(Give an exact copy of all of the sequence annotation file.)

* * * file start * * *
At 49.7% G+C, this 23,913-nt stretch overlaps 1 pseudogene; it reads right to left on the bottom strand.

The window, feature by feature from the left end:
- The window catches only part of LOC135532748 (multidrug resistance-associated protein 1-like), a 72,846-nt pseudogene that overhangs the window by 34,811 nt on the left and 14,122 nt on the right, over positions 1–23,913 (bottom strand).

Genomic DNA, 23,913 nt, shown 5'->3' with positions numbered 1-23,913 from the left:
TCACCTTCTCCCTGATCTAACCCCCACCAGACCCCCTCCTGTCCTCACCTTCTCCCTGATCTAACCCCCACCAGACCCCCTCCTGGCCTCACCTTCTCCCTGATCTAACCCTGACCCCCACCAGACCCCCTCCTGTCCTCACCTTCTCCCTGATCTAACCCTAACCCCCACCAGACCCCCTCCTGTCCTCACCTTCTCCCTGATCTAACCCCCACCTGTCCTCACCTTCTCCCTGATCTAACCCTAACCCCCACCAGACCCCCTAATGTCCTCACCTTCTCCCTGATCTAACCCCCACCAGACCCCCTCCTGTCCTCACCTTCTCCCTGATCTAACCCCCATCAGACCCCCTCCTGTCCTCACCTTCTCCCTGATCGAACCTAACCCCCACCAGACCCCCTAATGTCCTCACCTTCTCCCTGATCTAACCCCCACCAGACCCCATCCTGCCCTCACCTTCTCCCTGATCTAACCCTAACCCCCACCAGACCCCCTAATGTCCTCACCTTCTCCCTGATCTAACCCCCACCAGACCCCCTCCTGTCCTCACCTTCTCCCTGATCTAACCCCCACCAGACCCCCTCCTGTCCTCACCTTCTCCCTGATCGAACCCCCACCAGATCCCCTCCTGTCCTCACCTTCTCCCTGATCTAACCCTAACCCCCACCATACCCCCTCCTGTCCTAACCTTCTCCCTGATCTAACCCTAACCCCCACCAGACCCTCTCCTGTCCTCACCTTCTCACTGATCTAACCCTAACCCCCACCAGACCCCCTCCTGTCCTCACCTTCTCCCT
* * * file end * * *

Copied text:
At 49.7% G+C, this 23,913-nt stretch overlaps 1 pseudogene; it reads right to left on the bottom strand.

The window, feature by feature from the left end:
- The window catches only part of LOC135532748 (multidrug resistance-associated protein 1-like), a 72,846-nt pseudogene that overhangs the window by 34,811 nt on the left and 14,122 nt on the right, over positions 1–23,913 (bottom strand).

Genomic DNA, 23,913 nt, shown 5'->3' with positions numbered 1-23,913 from the left:
TCACCTTCTCCCTGATCTAACCCCCACCAGACCCCCTCCTGTCCTCACCTTCTCCCTGATCTAACCCCCACCAGACCCCCTCCTGGCCTCACCTTCTCCCTGATCTAACCCTGACCCCCACCAGACCCCCTCCTGTCCTCACCTTCTCCCTGATCTAACCCTAACCCCCACCAGACCCCCTCCTGTCCTCACCTTCTCCCTGATCTAACCCCCACCTGTCCTCACCTTCTCCCTGATCTAACCCTAACCCCCACCAGACCCCCTAATGTCCTCACCTTCTCCCTGATCTAACCCCCACCAGACCCCCTCCTGTCCTCACCTTCTCCCTGATCTAACCCCCATCAGACCCCCTCCTGTCCTCACCTTCTCCCTGATCGAACCTAACCCCCACCAGACCCCCTAATGTCCTCACCTTCTCCCTGATCTAACCCCCACCAGACCCCATCCTGCCCTCACCTTCTCCCTGATCTAACCCTAACCCCCACCAGACCCCCTAATGTCCTCACCTTCTCCCTGATCTAACCCCCACCAGACCCCCTCCTGTCCTCACCTTCTCCCTGATCTAACCCCCACCAGACCCCCTCCTGTCCTCACCTTCTCCCTGATCGAACCCCCACCAGATCCCCTCCTGTCCTCACCTTCTCCCTGATCTAACCCTAACCCCCACCATACCCCCTCCTGTCCTAACCTTCTCCCTGATCTAACCCTAACCCCCACCAGACCCTCTCCTGTCCTCACCTTCTCACTGATCTAACCCTAACCCCCACCAGACCCCCTCCTGTCCTCACCTTCTCCCT